Top Three Factors Influencing Suckler Beef Productivity

Top Three Factors Influencing Suckler Beef Productivity


Robert Gilchrist, acting CEO of the Aberdeen-Angus Cattle Society, discusses three factors to help farmers take their herd performance to the next level, improving margins in a time of uncertainty.

Number of calves reared

Good fertility is the cornerstone of suckler farm productivity and can be directly measured by the number of live calves born and reared per cow per year. With a target of 92%, the average UK weaning rate of 82%, suggests there is room for improvement

Empty cows pose a huge expense to beef farmers and a decision must be made about whether to continue trying to get them in calve or cull them. A cow needs to be producing one calf every 365 days to be viable otherwise you’re feeding an animal but not producing an output.

Working back from the above benchmarks, a weaning rate of 92% means a herd average calving interval of 396 days, while the 82% weaning rate means a herd average calving interval of 445 days.

Across the year, keeping an average cow cost around £1/day. On that basis, our 396-day herd is costing an extra £31 per cow to keep while our 445-day herd is costing an extra £80/cow to keep.

One of the key drivers of weaning rate is calving ease. For every increase in intervention at calving time (moving from unassisted calving to an easy pull to a hard pull, requiring vet assistance or even a caesarean), adds an extra three weeks per intervention for the cow to get back in calf. In other words, an extra 21 days per intervention.

Keeping a tight calving interval is also aided by cows that calve in the first cycle as they have a much higher rate of subsequent successful pregnancies. For example, cows that can get in calf in the first 44 days have been seen to have a successive fertility rate of 91%.

Taking advantage of genetics

Breed choice also has a huge effect on productivity and performance. Considering consumer demands for premium beef and the flexibility of the herd from a management perspective, Aberdeen-Angus cattle are an attractive breed to produce

The demand for Aberdeen-Angus continues to grow with consumers shifting towards higher quality meat in the UK. This is great news for producers who also benefit from the breed’s efficiency and sustainability behind the farm gate – a win-win for both sides. Known for being easily finished on grass and forage-based diets, Aberdeen-Angus cattle can be reared to the customer’s required weight without the reliance on  more expensive feeds.

The breed is also well known for their maternal attributes producing vigorous calves and achieving a high weaning percentage. Easy fleshing genetics -allow the cow to lay down fat using the cheapest feed, grazed grass that they can carry into winter. Once in winter, that fat can be used to reduce feed costs. For every kilogram of fat a cow loses- she releases around 28MJ of energy. A 750kg cow losing one body condition score will lose around 95kg of weight, equivalent to 2600 MJ of energy. That is roughly equivalent to the energy of one whole bale of silage.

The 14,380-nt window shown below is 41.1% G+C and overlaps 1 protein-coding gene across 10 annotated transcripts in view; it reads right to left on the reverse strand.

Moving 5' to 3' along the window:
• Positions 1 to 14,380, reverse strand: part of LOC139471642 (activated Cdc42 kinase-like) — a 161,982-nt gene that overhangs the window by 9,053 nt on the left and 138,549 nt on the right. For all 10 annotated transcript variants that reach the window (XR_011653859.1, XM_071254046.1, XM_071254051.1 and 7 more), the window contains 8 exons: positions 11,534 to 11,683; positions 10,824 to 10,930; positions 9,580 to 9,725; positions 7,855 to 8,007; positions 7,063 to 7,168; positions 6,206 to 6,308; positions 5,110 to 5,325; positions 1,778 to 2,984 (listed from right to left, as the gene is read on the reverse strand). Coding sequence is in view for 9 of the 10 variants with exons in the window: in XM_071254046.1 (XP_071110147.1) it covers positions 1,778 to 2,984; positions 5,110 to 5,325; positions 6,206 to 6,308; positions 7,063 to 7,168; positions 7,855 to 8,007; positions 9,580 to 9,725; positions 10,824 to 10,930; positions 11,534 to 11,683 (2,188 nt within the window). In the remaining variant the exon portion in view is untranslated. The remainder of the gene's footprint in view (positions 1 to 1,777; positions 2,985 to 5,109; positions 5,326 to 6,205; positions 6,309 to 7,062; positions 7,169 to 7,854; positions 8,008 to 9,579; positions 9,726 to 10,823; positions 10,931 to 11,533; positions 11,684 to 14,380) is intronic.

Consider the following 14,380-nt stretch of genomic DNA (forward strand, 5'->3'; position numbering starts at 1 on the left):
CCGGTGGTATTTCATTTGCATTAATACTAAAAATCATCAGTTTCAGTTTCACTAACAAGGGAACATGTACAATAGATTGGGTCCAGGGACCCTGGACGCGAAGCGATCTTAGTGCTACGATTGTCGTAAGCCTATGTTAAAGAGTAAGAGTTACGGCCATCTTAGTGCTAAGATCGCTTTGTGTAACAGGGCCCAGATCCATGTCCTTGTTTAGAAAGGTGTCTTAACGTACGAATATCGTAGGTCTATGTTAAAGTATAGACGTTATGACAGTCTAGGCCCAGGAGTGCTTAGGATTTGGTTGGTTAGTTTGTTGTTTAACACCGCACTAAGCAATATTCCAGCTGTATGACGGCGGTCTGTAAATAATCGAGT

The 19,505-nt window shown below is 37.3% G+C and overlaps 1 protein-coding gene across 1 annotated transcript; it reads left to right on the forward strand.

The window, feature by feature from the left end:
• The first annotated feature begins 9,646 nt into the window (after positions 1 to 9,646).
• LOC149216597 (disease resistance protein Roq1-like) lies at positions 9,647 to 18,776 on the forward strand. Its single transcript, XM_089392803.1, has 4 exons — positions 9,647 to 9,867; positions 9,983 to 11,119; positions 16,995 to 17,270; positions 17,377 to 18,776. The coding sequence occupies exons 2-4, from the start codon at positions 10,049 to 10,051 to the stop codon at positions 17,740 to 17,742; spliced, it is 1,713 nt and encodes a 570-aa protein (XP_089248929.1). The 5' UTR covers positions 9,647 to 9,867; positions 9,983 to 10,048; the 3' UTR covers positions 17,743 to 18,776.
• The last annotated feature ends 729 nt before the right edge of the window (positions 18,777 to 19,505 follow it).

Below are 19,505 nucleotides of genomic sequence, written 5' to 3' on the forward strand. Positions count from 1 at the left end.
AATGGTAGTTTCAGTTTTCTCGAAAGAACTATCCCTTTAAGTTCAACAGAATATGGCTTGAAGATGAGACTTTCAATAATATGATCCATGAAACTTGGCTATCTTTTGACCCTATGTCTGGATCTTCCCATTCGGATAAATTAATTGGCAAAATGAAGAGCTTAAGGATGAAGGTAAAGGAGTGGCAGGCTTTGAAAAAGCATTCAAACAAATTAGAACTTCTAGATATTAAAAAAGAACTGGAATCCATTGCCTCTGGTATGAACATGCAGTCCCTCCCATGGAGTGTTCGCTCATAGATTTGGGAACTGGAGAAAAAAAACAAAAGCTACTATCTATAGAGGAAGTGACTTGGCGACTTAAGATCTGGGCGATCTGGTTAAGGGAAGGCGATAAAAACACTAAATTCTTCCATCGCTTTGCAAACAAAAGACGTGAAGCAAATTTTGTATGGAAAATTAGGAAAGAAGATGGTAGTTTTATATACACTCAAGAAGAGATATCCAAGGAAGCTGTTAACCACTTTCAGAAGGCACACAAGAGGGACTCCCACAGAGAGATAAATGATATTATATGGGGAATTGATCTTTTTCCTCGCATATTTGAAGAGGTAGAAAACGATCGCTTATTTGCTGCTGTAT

The cow uses her energy in the following order:

  1. Basal metabolism
  2. Grazing & other physical activity
  3. Supporting basic energy reserves
  4. Maintaining existing pregnancy
  5. Milk production
  6. Adding to energy reserves
  7. Oestrus cycling & initiating pregnancy
  8. Storing excess energy

In other words. the cow gains condition (6) before she becomes pregnant (7).  This is why easy fleshing animals also tend to be more fertile.

Managing winter costs

Winter feeding and housing are a significant proportion of the total costs of keeping a beef cow, with decisions about maintenance of body condition, ground condition and the weather playing a big a role in when to house and for how long.

Choosing a breed that thrives on grass and forage diet and proves hardy in the face of challenging weather, helps to keep input costs down without compromising productivity, therefore helping to increase profit. For example, in early March feed wheat was priced at £290 per tonne (£337/t Dry Matter), compared to £172 per tonne of dry matter for grass silage showing the benefits of being able to use more forage and less concentrates to finish.

These are just some of the benefits that Aberdeen Angus genetics will bring to your business, to find out more please visit

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